My whole foods, grain-free, sugar-free baby

Baby roasted carrots

We have made huge strides in our food and nutrition journey as a family. If we would’ve had our son Ethan five years ago, I would be feeding him whole grain Cheerios, sugary yogurt and lots of fruit juices. Instead he enjoyed making a mess this morning as he ate his breakfast of oven-roasted butternut squash and sweet potatoes, avocado sautéed in coconut oil, homemade almond flour teething biscuits and coconut milk. Not your average baby breakfast.

Friends and relatives ask why Ethan isn’t eating breads, cereals, cookies and pasta. Many have strong opinions and even take offense when I don’t offer our child baby cereals, crackers and juice. But reading books like Nourishing Traditions by Sally Fallon, reading articles from Mark’s Daily Apple and listening to podcasts from Ben Greenfield Fitness have helped shape my view of nutrition and guided us to improve our diet based on what science and long-held traditions tell us are best for our bodies, guts and brains.

Just a couple years ago I was all for conventional “health food” staples such as whole wheat bread and low-fat dairy. Now we choose organic whole milk, antibiotic- and hormone-free local meats, pastured eggs and organic produce. These were relatively easy to swap out one at a time. It’s really been a process. When I learn something new, we make a change. One step at a time. Now we eat more saturated fat, moderate protein and lower carbs most of the time. When we do have grains, nuts, beans and legumes, we soak or ferment them so they become easier to digest.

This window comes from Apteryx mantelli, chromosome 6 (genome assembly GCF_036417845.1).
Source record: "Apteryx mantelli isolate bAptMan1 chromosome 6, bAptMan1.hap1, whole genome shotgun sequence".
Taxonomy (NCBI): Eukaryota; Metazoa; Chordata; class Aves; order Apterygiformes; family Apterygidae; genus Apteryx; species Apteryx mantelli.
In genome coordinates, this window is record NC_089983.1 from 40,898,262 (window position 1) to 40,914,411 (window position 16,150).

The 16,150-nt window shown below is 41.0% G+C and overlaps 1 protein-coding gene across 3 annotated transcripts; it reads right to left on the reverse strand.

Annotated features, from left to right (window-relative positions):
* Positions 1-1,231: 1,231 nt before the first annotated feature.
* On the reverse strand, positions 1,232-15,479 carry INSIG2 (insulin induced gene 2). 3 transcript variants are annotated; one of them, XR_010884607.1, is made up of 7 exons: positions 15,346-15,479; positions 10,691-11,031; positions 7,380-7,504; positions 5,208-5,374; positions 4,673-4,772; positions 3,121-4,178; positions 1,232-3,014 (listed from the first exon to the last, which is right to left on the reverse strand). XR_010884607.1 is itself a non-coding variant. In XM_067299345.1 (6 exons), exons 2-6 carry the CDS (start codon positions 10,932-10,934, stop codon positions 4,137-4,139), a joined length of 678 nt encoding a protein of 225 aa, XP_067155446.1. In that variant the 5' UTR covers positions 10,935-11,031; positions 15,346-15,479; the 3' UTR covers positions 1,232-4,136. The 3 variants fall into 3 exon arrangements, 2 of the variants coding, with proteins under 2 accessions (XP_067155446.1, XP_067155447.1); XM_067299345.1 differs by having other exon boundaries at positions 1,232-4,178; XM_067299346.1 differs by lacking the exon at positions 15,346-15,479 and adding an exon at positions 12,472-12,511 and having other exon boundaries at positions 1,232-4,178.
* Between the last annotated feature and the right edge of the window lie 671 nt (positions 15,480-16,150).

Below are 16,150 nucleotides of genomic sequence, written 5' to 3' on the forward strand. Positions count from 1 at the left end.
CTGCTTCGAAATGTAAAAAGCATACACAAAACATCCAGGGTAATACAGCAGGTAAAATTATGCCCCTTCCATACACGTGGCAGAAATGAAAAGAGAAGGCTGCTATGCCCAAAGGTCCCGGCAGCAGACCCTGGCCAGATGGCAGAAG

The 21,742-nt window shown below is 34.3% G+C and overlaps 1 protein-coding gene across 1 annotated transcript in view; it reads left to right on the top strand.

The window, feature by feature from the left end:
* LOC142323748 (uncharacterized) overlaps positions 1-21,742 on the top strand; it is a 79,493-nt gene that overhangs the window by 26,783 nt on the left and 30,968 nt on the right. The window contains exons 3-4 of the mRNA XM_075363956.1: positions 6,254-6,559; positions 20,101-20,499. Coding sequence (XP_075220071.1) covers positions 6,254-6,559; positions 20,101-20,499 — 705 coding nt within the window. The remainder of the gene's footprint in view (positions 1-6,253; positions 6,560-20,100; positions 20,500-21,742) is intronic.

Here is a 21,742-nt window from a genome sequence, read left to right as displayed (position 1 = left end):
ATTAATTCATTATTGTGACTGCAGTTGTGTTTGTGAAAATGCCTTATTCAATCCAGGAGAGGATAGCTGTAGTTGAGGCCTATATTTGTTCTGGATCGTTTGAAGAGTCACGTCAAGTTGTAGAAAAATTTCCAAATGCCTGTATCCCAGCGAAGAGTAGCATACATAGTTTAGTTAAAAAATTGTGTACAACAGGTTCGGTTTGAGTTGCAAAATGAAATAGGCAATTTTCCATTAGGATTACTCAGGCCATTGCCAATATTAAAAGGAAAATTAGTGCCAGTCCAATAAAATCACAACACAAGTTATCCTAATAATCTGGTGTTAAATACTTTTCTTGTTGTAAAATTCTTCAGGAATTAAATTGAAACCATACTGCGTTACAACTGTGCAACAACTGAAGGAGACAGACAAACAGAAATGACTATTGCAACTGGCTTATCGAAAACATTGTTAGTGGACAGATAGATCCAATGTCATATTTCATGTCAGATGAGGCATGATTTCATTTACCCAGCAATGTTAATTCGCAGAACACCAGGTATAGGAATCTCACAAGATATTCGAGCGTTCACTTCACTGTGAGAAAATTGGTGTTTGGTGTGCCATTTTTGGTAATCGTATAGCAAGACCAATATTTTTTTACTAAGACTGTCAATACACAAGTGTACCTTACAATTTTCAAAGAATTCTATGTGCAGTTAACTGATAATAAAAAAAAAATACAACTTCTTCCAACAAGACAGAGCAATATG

apple sauce for baby

I really enjoy simple whole food cooking and tend to just make it up as I go along. I’m not really big on meal planning or following a recipe. Breakfast for our little guy is typically applesauce with probiotics mixed in and meat (he loves sausage!) or scrambled eggs. Lunches and dinners usually include meat and veggies (roasted green beans, carrots and sweet potatoes are favorites). Ethan’s favorite snacks are pears, dried apples and frozen coconut milk pops. I enjoy providing nutritious food for my family, even if it takes extra time or extra preparation. Knowing that our guts are healthy, our bodies are nourished and that we’re investing in our long-term health is very satisfying.

Am I a health food helicopter mom that forbids my husband to sneak Ethan a small taste of ice cream after dinner? Or keeps my son from snack time during play group because of the dreaded Teddy Grahams? No. Life can’t be lived in a bubble and I’m not naive enough to think that I can keep every trace of sugar and conventional grain product from ever gracing his lips. But I do make an effort to keep most of his food intake as natural as possible. I enjoy making nutritional food that Ethan likes. I love it when he gulps down my homemade coconut milk and eats guacamole and squash by the spoonful, or little fistful.

It’s delightful to see him enjoy healthy food. It makes it much easier to see him eat a cookie at grandma’s house or the occasional Teddy Graham at play group when I know he’s eating well a majority of the time. I’m sure as he gets older he’ll come home from grandma’s house having had ice cream, candy and cookies, but I won’t have to cringe too much because I know we’ll be having broccoli with dinner.

Ashlee BlosserAshlee Blosser

Ashlee is a wife and stay-at-home mom from Elkhart, IN. She loves cooking and reading about all things related to food, nutrition and wellness. When she’s not eating, cooking or reading about food, she can probably be found doing a crazy kettlebell workout, chasing her toddler around the house or choosing paint colors for her family’s fixer-upper home. In high school, Ashlee, our friend Lindsay and I were a weird little crew, calling ourselves the girl version of the guys who throw stuff at each other. I once gifted Ashlee a pair of undies on which I had written “firm to the end” — a bit of Matthew 24:13 — on the bum.